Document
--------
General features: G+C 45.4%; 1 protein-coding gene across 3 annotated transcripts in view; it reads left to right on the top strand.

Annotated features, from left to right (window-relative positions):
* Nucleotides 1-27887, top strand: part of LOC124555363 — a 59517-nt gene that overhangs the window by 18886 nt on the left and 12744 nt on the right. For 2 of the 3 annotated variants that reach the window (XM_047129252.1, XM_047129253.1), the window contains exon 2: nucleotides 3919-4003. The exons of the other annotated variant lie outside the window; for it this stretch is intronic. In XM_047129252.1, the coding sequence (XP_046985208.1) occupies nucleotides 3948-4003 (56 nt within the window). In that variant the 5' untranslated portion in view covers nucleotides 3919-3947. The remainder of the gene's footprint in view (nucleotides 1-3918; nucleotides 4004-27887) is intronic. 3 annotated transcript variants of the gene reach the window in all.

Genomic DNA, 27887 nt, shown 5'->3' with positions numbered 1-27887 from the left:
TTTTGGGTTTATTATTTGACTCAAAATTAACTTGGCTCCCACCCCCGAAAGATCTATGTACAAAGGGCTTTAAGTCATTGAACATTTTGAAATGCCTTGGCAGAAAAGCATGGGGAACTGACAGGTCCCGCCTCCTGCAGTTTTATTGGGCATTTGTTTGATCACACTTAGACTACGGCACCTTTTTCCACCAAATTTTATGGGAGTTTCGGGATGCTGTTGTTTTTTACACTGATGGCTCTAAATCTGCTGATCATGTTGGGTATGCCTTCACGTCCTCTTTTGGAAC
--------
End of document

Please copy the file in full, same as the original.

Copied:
General features: G+C 45.4%; 1 protein-coding gene across 3 annotated transcripts in view; it reads left to right on the top strand.

Annotated features, from left to right (window-relative positions):
* Nucleotides 1-27887, top strand: part of LOC124555363 — a 59517-nt gene that overhangs the window by 18886 nt on the left and 12744 nt on the right. For 2 of the 3 annotated variants that reach the window (XM_047129252.1, XM_047129253.1), the window contains exon 2: nucleotides 3919-4003. The exons of the other annotated variant lie outside the window; for it this stretch is intronic. In XM_047129252.1, the coding sequence (XP_046985208.1) occupies nucleotides 3948-4003 (56 nt within the window). In that variant the 5' untranslated portion in view covers nucleotides 3919-3947. The remainder of the gene's footprint in view (nucleotides 1-3918; nucleotides 4004-27887) is intronic. 3 annotated transcript variants of the gene reach the window in all.

Genomic DNA, 27887 nt, shown 5'->3' with positions numbered 1-27887 from the left:
TTTTGGGTTTATTATTTGACTCAAAATTAACTTGGCTCCCACCCCCGAAAGATCTATGTACAAAGGGCTTTAAGTCATTGAACATTTTGAAATGCCTTGGCAGAAAAGCATGGGGAACTGACAGGTCCCGCCTCCTGCAGTTTTATTGGGCATTTGTTTGATCACACTTAGACTACGGCACCTTTTTCCACCAAATTTTATGGGAGTTTCGGGATGCTGTTGTTTTTTACACTGATGGCTCTAAATCTGCTGATCATGTTGGGTATGCCTTCACGTCCTCTTTTGGAAC